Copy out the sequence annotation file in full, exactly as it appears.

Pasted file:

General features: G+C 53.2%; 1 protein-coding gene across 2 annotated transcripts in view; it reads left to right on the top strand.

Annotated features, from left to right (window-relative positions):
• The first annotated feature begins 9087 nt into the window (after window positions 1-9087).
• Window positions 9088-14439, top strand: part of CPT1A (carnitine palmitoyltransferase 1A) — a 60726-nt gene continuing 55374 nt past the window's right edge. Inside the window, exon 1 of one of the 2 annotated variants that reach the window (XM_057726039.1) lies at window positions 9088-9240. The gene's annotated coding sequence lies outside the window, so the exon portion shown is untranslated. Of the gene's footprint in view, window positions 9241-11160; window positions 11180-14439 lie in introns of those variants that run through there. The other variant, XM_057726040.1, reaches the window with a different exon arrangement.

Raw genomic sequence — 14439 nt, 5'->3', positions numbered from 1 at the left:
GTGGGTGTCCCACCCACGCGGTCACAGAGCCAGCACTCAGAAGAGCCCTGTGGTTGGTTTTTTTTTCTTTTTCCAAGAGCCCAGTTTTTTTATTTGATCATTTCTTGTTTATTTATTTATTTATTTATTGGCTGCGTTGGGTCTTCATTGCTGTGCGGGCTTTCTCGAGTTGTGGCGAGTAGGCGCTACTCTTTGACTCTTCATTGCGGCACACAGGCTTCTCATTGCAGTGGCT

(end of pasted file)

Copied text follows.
General features: G+C 53.2%; 1 protein-coding gene across 2 annotated transcripts in view; it reads left to right on the top strand.

Annotated features, from left to right (window-relative positions):
• The first annotated feature begins 9087 nt into the window (after window positions 1-9087).
• Window positions 9088-14439, top strand: part of CPT1A (carnitine palmitoyltransferase 1A) — a 60726-nt gene continuing 55374 nt past the window's right edge. Inside the window, exon 1 of one of the 2 annotated variants that reach the window (XM_057726039.1) lies at window positions 9088-9240. The gene's annotated coding sequence lies outside the window, so the exon portion shown is untranslated. Of the gene's footprint in view, window positions 9241-11160; window positions 11180-14439 lie in introns of those variants that run through there. The other variant, XM_057726040.1, reaches the window with a different exon arrangement.

Raw genomic sequence — 14439 nt, 5'->3', positions numbered from 1 at the left:
GTGGGTGTCCCACCCACGCGGTCACAGAGCCAGCACTCAGAAGAGCCCTGTGGTTGGTTTTTTTTTCTTTTTCCAAGAGCCCAGTTTTTTTATTTGATCATTTCTTGTTTATTTATTTATTTATTTATTGGCTGCGTTGGGTCTTCATTGCTGTGCGGGCTTTCTCGAGTTGTGGCGAGTAGGCGCTACTCTTTGACTCTTCATTGCGGCACACAGGCTTCTCATTGCAGTGGCT